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Author Topic: Feedback and suggestions for "How To Teach Mage Wars" guide  (Read 1397 times)


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Feedback and suggestions for "How To Teach Mage Wars" guide
« on: August 13, 2013, 03:16:37 PM »
From my own experience, both learning and teaching, I would like to suggest the following tips (generally during the first apprentice games, but also during the first full games).  I would even suggest modifying the "Let Them Play" section of the "How To Teach Mage Wars" guide to at least suggest these tips if the teacher thinks it will help their particular group of apprentices.

1)  Use a short time limit for the first few games.  The first games should be just long enough to get 3-5 turns.  Later games could be 30, 45, or 60 minutes.  Perhaps until "first Mage blood", or use "60 minutes -- most damage done to opponent Mage wins".

REASON: It takes several games to see how opening decisions affect the game, and how important they are.  New players won’t be able to do the mana-math for their initial spells or plan their early board positions until they've played a few games.  Getting through more openings faster will give them enough opening strategy skill to enjoy the full game.

MY EXPERIENCE:  If your first game takes 2 hours, and half way through you realize you totally screwed up in the first 15 minutes, then you're wasting a lot of time and not having much fun while you wait for your opponent to kill you.  I've seen some completely unrecoverable mistakes in the first 2 rounds of a 2 hour game -- that player was so frustrated that they have yet to try Mage Wars again.

2)  Employ the "It's okay this time, but from now on, you know the rule" Rule.  It's hard for new players to choose spells effectively, and sometimes they make mistakes because they are not fully aware of all the rules. 

MY EXPERIENCE:  I had a player (his 2nd game) attempt to play a second Bear Strength on one of his creatures late in the round.  It was not practical to rewind the whole round and let them choose a new spell.  Instead, we came up with something fair for this particular casting.  We chose to move Bear Strength to another friendly target that happened to be in the same zone.  Other options would be:  a) let them do it this time, or b) let them swap for some other buffing enchantment and place that on the original target instead.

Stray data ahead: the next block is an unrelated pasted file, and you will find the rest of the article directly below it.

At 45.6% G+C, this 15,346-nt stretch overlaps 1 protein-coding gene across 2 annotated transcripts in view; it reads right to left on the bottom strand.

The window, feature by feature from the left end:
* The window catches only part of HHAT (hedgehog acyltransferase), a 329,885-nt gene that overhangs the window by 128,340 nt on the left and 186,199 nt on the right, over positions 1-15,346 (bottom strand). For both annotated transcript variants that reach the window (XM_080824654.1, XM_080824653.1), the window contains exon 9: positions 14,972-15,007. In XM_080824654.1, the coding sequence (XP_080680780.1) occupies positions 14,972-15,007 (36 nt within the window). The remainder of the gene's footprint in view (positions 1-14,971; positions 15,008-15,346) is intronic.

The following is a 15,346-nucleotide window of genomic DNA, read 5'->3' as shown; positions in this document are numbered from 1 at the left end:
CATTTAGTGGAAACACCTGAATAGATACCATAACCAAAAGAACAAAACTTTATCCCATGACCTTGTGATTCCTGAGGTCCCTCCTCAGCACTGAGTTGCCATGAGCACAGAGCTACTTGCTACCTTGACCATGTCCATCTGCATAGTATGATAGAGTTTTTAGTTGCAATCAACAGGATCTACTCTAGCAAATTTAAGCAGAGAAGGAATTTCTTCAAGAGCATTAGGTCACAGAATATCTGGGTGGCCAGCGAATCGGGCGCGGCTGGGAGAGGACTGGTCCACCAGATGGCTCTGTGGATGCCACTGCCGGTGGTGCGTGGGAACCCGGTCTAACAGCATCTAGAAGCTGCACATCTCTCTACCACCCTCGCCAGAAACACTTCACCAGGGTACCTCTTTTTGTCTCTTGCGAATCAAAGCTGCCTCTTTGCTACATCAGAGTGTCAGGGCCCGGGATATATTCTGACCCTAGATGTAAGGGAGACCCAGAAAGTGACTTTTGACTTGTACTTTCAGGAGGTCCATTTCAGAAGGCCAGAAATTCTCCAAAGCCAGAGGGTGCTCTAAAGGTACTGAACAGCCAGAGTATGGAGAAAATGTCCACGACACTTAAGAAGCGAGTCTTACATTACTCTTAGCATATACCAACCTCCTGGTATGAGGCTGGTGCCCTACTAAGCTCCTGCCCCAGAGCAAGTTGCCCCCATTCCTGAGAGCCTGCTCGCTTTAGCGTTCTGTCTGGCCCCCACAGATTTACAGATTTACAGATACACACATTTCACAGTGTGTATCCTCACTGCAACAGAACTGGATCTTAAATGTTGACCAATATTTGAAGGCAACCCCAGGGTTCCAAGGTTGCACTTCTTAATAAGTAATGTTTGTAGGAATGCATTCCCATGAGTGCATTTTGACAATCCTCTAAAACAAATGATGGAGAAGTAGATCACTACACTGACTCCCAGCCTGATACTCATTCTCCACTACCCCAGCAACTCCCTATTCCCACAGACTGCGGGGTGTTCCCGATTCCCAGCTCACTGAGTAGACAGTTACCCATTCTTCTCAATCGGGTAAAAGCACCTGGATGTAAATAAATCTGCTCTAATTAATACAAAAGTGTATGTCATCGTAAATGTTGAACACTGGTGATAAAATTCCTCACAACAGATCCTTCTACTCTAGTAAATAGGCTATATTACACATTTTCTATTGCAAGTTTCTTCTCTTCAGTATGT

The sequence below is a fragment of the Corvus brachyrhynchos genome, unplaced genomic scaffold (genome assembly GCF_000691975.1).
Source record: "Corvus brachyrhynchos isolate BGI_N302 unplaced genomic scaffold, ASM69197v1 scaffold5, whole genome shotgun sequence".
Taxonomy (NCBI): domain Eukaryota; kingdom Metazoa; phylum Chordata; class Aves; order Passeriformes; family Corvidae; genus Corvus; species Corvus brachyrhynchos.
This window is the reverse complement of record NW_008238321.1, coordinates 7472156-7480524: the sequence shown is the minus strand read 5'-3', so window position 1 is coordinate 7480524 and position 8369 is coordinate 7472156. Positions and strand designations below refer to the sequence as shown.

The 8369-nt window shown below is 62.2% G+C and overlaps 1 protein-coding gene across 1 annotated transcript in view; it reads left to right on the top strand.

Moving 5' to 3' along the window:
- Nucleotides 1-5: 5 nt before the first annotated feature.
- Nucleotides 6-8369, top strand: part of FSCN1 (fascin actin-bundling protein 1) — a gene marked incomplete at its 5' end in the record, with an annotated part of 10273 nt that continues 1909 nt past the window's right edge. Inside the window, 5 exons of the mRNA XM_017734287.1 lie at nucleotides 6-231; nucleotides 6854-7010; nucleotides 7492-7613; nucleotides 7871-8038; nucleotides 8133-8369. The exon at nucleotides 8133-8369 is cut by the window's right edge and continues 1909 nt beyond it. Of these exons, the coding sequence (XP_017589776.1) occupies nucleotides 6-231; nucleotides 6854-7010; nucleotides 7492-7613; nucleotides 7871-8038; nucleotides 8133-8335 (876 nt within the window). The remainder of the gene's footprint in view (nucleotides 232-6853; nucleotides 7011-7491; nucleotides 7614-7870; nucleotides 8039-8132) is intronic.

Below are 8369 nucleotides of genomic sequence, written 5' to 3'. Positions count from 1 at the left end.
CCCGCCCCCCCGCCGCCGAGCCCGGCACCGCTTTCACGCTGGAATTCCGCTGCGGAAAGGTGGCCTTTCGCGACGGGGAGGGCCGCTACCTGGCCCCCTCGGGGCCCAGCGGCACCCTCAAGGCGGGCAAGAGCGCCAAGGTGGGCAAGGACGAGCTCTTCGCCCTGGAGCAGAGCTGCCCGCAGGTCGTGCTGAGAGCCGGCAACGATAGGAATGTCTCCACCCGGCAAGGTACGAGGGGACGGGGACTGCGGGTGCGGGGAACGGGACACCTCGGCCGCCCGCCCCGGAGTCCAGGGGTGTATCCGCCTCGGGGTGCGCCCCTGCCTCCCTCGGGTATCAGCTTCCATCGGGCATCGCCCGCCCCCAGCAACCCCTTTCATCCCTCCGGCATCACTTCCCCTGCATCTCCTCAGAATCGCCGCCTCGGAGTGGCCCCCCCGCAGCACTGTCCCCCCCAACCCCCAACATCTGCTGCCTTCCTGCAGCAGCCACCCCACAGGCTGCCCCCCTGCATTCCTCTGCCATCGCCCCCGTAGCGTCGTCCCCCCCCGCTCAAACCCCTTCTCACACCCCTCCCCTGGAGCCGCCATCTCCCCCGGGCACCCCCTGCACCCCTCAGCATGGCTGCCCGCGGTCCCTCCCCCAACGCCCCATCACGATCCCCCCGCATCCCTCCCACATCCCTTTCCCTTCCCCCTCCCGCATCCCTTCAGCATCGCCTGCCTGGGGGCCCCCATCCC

REASON:  The Planning Phase requires experience that new players just don't have at first.  Mistakes will be made, e.g. they plan some great attack only to find out they can't hit incorporeal creatures the same way.  Rather than slap them in the face with a rule they haven't master yet, let it go.  It'll be more fun, and the game will keep moving. 

Combining Tip #1 (which keeps the game short and makes it clear it's a "tutorial" game) and Tip #2 (which teaches instead of punishes) for the first couple (short) games will help new players have more fun and learn faster.


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Re: Feedback and suggestions for "How To Teach Mage Wars" guide
« Reply #1 on: August 14, 2013, 09:21:54 AM »
I like your suggestions.

However the few times i have introduced MW, the players insisted on finishing the game (full game, not the how to introduce), or atleast until it was cut in stone that 1 player was the winner.

Whenever a new ability i put into play i explain it for them - however it was funny when i once forgot to explain cantrip and my opponent 2 rounds later chose to dissolved it.

Anyway... if the guy you introduce the game to is frustrated over a bad opening me made in his first games, all you gotta do is accept or suggest a restart.

New players will only beat you if your experimenting with a new spellbook that proves to be really really bad while they at the same time catch up on the game fairly quick with a good spellbook (that you probaly provided them).
So i see little reason to finish a game when im the clear winner.

To sum it up... its very important that you reveal the potential and beauty of this game rather than just facerolling newbies.


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Re: Feedback and suggestions for "How To Teach Mage Wars" guide
« Reply #2 on: August 14, 2013, 11:06:10 AM »
I've finished games before when teaching. My strategy when teaching is to intentionally make mistakes in my opening and early deployment, then explain those mistakes a little. Then to finish them off quickly once they've gotten a chance to kill a creature or two of mine and get some feel for the game. I use the quick finish to give them a taste of how you can effectively chain moves together using board position and initiative to your advantage. And of course because people don't really like leaving things unfinished, it sort of neatly wraps things up.